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Wednesday, 28 September 2011

Al-Zubarah Fort

One weekend we thought of going to Al-Zubarah Fort and Vij asked Umer and Sajid to accompany us. After having breakfast at a south Indian restaurant, we left for Al-Zubarah which is around 105 km from Doha. We went out of Doha along the North road, looking for the signs to Al-Zubarah, which we found after the turn off to Al Khor. Then we took a U-turn and head back a few metres before turning right. Then we followed the road until we got to the fort. 

Al-Zubarah is a ruined and deserted town located in the northwestern coast of Qatar. Al-Zubarah is noted for its old fortress built in 1938 by Sheikh Abdu’llah bin Qasim Al-Thani and restored in 1987 as a museum. It is different from the Murair fort built outside the town of Al-Zubarah. Bani Utbah tribe was settled in Al-Zubarah in the second half of the 18th century. It is this tribe which established the town of Al-Zubarah and its port making it one of the most important port and pearl trading centers in the Persian Gulf in the 18th Century. The tribe also built a fort outside the town and called it Murair.
Al-Zubarah Fort
When we arrived at the place, we expected the caretaker to give us keys so that we can let ourselves into the fort, but there were already some archaeologists who were busy in studying the fort and they saved us from that part of business. We found a cannon in front of the fort, while the Qatari flag fluttered proudly at the top of the fort.
Well under the four-pillared canopy
As we entered the courtyard we saw a deep well under the four-pillared canopy. When we peeped through the metal grid that covers the top of the well, we could see our reflection along with the floating bottles in the water deep below.

We saw eight rooms on the ground floor that are used to display exquisite pottery and archaeological findings from the Al-Zubarah town. These rooms were originally meant to accommodate soldiers in the past.  The rooms had wooden shutters and when we opened them, cool wind gushed in. The ground floor also features ‘iwan’, small porticos overlooking the courtyard through square arcades.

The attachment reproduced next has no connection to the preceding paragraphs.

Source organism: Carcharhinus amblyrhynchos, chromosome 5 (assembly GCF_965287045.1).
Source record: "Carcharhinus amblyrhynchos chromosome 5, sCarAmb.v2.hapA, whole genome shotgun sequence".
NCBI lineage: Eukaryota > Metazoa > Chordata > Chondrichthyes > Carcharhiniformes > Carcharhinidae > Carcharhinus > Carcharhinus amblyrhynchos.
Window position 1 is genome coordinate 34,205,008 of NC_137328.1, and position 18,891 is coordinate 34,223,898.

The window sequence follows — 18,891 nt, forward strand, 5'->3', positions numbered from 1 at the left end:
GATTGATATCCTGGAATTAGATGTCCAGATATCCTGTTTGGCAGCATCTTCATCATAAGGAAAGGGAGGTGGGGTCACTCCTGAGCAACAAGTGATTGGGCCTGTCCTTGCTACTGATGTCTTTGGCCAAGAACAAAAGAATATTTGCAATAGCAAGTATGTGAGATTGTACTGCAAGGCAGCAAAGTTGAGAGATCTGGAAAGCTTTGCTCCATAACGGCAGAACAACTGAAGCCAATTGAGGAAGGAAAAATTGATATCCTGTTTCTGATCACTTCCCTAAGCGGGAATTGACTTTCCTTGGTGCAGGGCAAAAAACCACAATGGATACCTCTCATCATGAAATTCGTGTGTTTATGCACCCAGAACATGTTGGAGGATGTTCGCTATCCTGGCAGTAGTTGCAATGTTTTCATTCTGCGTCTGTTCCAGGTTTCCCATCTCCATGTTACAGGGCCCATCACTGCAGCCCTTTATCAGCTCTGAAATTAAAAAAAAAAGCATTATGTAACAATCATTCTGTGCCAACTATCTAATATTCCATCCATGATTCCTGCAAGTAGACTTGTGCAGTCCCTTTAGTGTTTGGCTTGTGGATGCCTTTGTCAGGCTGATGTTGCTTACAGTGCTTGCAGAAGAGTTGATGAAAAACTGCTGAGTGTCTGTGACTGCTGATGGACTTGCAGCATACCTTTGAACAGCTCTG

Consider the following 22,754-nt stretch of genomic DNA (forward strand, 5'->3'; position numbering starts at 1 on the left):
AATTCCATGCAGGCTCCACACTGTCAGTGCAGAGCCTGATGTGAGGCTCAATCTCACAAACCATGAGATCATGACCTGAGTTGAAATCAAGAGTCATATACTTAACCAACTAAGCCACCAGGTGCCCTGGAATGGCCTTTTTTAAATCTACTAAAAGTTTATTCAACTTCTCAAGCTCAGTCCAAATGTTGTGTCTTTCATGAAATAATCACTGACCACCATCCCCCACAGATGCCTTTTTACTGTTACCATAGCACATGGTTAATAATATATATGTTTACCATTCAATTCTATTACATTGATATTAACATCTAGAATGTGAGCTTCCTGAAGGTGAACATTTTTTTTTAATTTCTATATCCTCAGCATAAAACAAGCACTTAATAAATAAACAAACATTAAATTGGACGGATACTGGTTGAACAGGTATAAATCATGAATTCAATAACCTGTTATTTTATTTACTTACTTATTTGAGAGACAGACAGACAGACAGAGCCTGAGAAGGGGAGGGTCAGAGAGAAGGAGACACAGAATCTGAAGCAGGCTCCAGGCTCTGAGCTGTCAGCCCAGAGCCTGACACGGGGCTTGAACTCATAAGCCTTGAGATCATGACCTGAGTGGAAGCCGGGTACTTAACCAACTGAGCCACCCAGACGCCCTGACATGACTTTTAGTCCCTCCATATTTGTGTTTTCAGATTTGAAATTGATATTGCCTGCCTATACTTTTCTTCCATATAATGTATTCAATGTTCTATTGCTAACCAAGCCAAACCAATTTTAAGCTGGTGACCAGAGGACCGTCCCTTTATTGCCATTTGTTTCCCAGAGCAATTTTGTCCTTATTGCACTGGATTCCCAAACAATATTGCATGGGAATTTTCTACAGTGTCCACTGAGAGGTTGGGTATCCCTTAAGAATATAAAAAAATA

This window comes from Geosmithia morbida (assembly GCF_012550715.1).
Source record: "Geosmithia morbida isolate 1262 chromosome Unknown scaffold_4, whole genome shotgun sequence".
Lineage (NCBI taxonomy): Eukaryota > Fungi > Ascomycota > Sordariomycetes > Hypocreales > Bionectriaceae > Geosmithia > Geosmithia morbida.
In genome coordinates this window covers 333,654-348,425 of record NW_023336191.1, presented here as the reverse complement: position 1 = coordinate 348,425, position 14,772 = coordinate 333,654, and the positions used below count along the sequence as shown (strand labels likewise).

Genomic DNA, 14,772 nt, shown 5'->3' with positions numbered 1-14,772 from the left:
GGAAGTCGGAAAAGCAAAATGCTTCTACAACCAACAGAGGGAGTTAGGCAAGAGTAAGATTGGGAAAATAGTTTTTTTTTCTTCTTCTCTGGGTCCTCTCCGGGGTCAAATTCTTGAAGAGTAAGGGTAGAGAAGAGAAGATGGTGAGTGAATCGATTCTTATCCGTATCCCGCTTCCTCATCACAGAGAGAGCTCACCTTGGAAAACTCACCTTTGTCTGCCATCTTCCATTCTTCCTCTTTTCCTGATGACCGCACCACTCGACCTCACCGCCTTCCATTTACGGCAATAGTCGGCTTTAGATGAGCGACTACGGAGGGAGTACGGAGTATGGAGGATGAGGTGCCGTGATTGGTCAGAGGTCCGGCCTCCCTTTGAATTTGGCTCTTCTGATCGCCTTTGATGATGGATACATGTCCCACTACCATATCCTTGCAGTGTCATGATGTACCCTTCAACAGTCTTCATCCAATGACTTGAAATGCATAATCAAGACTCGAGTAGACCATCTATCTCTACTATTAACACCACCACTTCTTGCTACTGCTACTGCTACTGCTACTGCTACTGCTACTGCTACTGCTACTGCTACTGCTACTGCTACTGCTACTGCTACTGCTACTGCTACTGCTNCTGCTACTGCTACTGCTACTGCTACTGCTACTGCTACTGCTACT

Rectangular tower
Circular tower
At the very first sight, we could make out that Al-Zubarah fort is a typical Arab fort constructed using the traditional Qatari architecture. It is an impressive structure which is square in shape. The walls of the fort were thick and very high. It had three circular towers in three corners and a rectangular tower in the fourth corner. This rectangular tower had machicolations, traditional triangular-based ledges with slits, used to shoot at enemies in case of any attack. The walls not only strengthened the fort but also helped the fort to beat the heat. And it is because of these thick walls, we found the rooms inside the fort so cool! These walls were constructed by joining overlapping raw pieces of coral rocks and limestone with mud mortar and then covering it with gypsum-based plaster. 


The roof is made of four layers. The first consists of a series of ‘danchal’ wood poles, often protected by bitumen. The second is a layer of ‘basgijl’, which are woven bamboo strips. A close net of mangrove branches makes up the third layer, and the roof is then finished with a layer of compressed mud, protecting the buildings from the blazing sun during the hot season. One of the most interesting features of this technique is the building of architraves using poles of ‘danchal’ wood held together with a rope, to increase the adherence of the mud mortar and plaster.
Courtyard
Heading towards internal staircase
Photographs of archaelogical findings on display
Gunfire hole
We also used staircases in the courtyard to reach the second floor and found some rooms tucked inside the corner towers. The walls of these rooms had gunfire holes angled in different directions. Some of them had lizards and some of them had birds' nests. These holes not only allowed light and wind to come in, but also helped soldiers to shoot enemies attacking from all sides. They were not straight, but twisted making it difficult for enemies to fire from the opposite side!
Qatari flag
External staircase and the rickety ladder
Machicolations and gunfire holes
A view of courtyard from the first floor
Maybe the rickety ladder that is still in the towers enabled the soldiers to climb up to the roof and patrol the surrounding area with a clear view.
Umer standing in front of a room
Guys had a good time playing around cannon
Cannon in front of the fort
In front of the fort
Umer
It was too windy on that day and it didn’t allow us to spend much time outside the fort. After clicking a few pics near the cannon and the fort, we left for Al-Zubarah town where exacavations by the Department of Antiquities in Qatar have been conducted in the 1980s and 2002-2004.
Old car near the fort


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